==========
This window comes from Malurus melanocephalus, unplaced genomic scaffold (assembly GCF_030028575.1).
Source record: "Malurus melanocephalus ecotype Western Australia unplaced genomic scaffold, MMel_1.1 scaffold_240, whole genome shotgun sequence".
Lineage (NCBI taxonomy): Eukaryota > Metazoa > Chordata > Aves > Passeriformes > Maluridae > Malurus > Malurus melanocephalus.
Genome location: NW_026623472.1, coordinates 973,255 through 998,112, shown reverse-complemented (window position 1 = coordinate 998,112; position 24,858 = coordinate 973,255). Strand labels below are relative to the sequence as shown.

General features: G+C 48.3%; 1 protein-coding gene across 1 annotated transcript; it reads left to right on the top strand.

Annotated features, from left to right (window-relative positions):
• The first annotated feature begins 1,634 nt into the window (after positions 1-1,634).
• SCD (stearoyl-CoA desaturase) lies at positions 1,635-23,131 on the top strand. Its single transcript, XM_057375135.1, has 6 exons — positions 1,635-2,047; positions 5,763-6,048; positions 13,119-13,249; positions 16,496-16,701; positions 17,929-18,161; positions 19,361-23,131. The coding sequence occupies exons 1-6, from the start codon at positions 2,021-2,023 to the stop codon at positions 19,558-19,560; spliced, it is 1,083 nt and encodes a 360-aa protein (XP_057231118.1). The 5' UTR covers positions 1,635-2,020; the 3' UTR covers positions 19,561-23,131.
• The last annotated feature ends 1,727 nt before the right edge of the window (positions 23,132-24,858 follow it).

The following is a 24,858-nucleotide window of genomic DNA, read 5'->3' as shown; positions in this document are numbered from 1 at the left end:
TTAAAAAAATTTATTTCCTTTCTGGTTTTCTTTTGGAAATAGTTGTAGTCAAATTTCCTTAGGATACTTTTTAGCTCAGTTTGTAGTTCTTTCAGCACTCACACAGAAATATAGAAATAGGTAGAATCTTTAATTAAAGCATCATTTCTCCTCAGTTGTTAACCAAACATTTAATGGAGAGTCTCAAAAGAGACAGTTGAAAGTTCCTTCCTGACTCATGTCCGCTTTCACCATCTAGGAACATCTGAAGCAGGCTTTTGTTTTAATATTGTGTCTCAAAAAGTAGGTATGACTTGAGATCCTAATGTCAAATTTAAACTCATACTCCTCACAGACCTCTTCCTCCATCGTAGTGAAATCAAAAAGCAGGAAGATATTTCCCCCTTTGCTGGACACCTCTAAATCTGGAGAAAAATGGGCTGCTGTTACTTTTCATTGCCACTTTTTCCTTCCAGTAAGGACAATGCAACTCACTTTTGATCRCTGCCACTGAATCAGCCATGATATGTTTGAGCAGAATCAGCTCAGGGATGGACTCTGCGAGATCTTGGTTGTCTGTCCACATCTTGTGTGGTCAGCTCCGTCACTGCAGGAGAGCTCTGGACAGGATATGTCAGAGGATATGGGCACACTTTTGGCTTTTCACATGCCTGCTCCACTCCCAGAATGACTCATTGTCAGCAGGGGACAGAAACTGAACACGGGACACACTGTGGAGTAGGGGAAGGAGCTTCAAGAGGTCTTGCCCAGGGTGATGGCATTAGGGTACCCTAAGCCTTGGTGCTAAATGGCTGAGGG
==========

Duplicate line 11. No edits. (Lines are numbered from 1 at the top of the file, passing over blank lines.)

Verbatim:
TTAAAAAAATTTATTTCCTTTCTGGTTTTCTTTTGGAAATAGTTGTAGTCAAATTTCCTTAGGATACTTTTTAGCTCAGTTTGTAGTTCTTTCAGCACTCACACAGAAATATAGAAATAGGTAGAATCTTTAATTAAAGCATCATTTCTCCTCAGTTGTTAACCAAACATTTAATGGAGAGTCTCAAAAGAGACAGTTGAAAGTTCCTTCCTGACTCATGTCCGCTTTCACCATCTAGGAACATCTGAAGCAGGCTTTTGTTTTAATATTGTGTCTCAAAAAGTAGGTATGACTTGAGATCCTAATGTCAAATTTAAACTCATACTCCTCACAGACCTCTTCCTCCATCGTAGTGAAATCAAAAAGCAGGAAGATATTTCCCCCTTTGCTGGACACCTCTAAATCTGGAGAAAAATGGGCTGCTGTTACTTTTCATTGCCACTTTTTCCTTCCAGTAAGGACAATGCAACTCACTTTTGATCRCTGCCACTGAATCAGCCATGATATGTTTGAGCAGAATCAGCTCAGGGATGGACTCTGCGAGATCTTGGTTGTCTGTCCACATCTTGTGTGGTCAGCTCCGTCACTGCAGGAGAGCTCTGGACAGGATATGTCAGAGGATATGGGCACACTTTTGGCTTTTCACATGCCTGCTCCACTCCCAGAATGACTCATTGTCAGCAGGGGACAGAAACTGAACACGGGACACACTGTGGAGTAGGGGAAGGAGCTTCAAGAGGTCTTGCCCAGGGTGATGGCATTAGGGTACCCTAAGCCTTGGTGCTAAATGGCTGAGGG